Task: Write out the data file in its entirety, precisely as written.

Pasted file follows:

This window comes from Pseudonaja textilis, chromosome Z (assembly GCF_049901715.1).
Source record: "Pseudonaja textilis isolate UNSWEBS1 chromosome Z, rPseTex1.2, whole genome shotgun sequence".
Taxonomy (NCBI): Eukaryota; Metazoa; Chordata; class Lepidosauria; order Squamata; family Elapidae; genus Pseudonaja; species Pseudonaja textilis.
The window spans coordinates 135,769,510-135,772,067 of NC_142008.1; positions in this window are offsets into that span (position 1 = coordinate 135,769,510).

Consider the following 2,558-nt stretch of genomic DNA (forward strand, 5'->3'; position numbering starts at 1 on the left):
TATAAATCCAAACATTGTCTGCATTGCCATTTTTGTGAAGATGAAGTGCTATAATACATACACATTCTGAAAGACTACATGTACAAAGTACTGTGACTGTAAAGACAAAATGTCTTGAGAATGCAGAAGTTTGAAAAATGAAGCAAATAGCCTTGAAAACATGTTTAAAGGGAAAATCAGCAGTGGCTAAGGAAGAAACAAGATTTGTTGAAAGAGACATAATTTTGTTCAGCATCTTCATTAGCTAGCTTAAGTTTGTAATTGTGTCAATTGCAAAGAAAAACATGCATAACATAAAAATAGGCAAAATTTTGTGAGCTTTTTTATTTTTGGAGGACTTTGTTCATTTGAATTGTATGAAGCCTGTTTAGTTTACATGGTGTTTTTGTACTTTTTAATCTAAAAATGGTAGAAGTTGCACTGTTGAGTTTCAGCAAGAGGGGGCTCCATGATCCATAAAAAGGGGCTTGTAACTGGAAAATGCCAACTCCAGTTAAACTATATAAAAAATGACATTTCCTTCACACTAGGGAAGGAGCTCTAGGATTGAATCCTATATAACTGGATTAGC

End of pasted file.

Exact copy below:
This window comes from Pseudonaja textilis, chromosome Z (assembly GCF_049901715.1).
Source record: "Pseudonaja textilis isolate UNSWEBS1 chromosome Z, rPseTex1.2, whole genome shotgun sequence".
Taxonomy (NCBI): Eukaryota; Metazoa; Chordata; class Lepidosauria; order Squamata; family Elapidae; genus Pseudonaja; species Pseudonaja textilis.
The window spans coordinates 135,769,510-135,772,067 of NC_142008.1; positions in this window are offsets into that span (position 1 = coordinate 135,769,510).

Consider the following 2,558-nt stretch of genomic DNA (forward strand, 5'->3'; position numbering starts at 1 on the left):
TATAAATCCAAACATTGTCTGCATTGCCATTTTTGTGAAGATGAAGTGCTATAATACATACACATTCTGAAAGACTACATGTACAAAGTACTGTGACTGTAAAGACAAAATGTCTTGAGAATGCAGAAGTTTGAAAAATGAAGCAAATAGCCTTGAAAACATGTTTAAAGGGAAAATCAGCAGTGGCTAAGGAAGAAACAAGATTTGTTGAAAGAGACATAATTTTGTTCAGCATCTTCATTAGCTAGCTTAAGTTTGTAATTGTGTCAATTGCAAAGAAAAACATGCATAACATAAAAATAGGCAAAATTTTGTGAGCTTTTTTATTTTTGGAGGACTTTGTTCATTTGAATTGTATGAAGCCTGTTTAGTTTACATGGTGTTTTTGTACTTTTTAATCTAAAAATGGTAGAAGTTGCACTGTTGAGTTTCAGCAAGAGGGGGCTCCATGATCCATAAAAAGGGGCTTGTAACTGGAAAATGCCAACTCCAGTTAAACTATATAAAAAATGACATTTCCTTCACACTAGGGAAGGAGCTCTAGGATTGAATCCTATATAACTGGATTAGC